Shooting close-up photos is fascinating and rewarding experience as it focuses on detail, texture or pattern and makes small things BIG. When shooting close-ups one need to think about perspective, as the subject is isolated from its environment and a unique context needs to be created.
A close-up is an image shot at close range, and differs from macro photograph, which is an extreme close-up that portrays the subject as life-size or greater-than-life-size.
You do not need to have professional camera to do close-ups, 50mm lens will do. What you may find extremely useful is a tripod – to ensure accurate focusing. 90/105mm lenses offer a greater lens-to-subject working distance, so you may consider buying one, if you are very serious about shooting close-ups.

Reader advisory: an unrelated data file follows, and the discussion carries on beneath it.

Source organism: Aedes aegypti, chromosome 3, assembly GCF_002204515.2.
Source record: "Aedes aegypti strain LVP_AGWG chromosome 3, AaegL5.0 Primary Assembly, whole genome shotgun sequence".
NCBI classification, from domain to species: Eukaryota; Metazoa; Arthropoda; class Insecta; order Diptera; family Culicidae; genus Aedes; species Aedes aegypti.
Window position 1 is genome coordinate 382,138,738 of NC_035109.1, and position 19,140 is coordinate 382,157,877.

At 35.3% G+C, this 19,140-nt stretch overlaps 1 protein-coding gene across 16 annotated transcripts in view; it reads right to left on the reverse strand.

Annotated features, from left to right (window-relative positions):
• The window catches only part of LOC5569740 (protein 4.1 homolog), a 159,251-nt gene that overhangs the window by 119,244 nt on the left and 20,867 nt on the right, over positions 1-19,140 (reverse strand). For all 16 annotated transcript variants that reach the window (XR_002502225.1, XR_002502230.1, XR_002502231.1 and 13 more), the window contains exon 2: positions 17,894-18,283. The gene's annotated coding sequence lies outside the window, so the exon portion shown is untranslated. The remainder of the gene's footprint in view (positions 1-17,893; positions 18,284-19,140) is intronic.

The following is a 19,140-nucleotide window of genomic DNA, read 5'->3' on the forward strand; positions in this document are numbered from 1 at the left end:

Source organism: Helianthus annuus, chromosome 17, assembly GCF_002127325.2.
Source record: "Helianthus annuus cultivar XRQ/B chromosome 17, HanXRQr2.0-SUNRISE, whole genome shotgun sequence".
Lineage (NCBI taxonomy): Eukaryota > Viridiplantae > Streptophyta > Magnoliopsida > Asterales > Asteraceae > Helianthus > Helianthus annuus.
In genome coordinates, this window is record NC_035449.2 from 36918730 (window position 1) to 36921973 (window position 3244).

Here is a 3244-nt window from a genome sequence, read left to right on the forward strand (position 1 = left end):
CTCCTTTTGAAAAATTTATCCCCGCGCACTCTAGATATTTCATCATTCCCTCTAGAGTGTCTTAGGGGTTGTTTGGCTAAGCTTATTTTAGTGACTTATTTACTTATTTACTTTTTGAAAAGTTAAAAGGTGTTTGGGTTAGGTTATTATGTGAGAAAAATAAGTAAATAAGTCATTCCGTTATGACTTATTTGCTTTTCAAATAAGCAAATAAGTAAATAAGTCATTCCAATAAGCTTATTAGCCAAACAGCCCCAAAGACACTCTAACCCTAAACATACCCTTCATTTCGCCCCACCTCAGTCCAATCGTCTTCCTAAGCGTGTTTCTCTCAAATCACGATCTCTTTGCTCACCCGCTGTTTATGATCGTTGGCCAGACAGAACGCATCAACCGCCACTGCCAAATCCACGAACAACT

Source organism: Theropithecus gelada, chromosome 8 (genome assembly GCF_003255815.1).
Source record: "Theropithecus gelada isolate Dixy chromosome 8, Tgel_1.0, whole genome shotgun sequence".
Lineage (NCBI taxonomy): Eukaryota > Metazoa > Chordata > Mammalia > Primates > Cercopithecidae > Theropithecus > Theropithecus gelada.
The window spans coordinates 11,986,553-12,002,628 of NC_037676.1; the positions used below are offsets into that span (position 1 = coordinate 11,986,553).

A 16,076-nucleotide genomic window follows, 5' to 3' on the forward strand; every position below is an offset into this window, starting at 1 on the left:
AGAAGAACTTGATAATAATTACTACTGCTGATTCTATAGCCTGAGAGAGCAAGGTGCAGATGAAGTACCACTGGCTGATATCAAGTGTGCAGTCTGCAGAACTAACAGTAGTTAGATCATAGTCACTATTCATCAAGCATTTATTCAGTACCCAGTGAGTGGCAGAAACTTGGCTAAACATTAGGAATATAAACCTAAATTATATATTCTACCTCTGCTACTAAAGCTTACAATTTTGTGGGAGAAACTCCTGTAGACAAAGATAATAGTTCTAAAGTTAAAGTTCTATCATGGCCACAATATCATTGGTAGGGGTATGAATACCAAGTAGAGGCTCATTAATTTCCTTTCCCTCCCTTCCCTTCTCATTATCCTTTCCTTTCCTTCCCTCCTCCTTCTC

For a good shoot try to use a shallow depth of field by isolating the subject from its background (set the aperture to a low number). If you do not use tripod, or you are shooting a moving object like a butterfly or insect increase shutter speed.
Always think about the light to avoid shadow cast over the subject. Fix the problem using flash and off camera lightning. Focus on a specific point, ensure the sharpness of the subject against the softness of the background and take a few shoots changing slightly the perspective.
Location: Killing Fields, Cambodia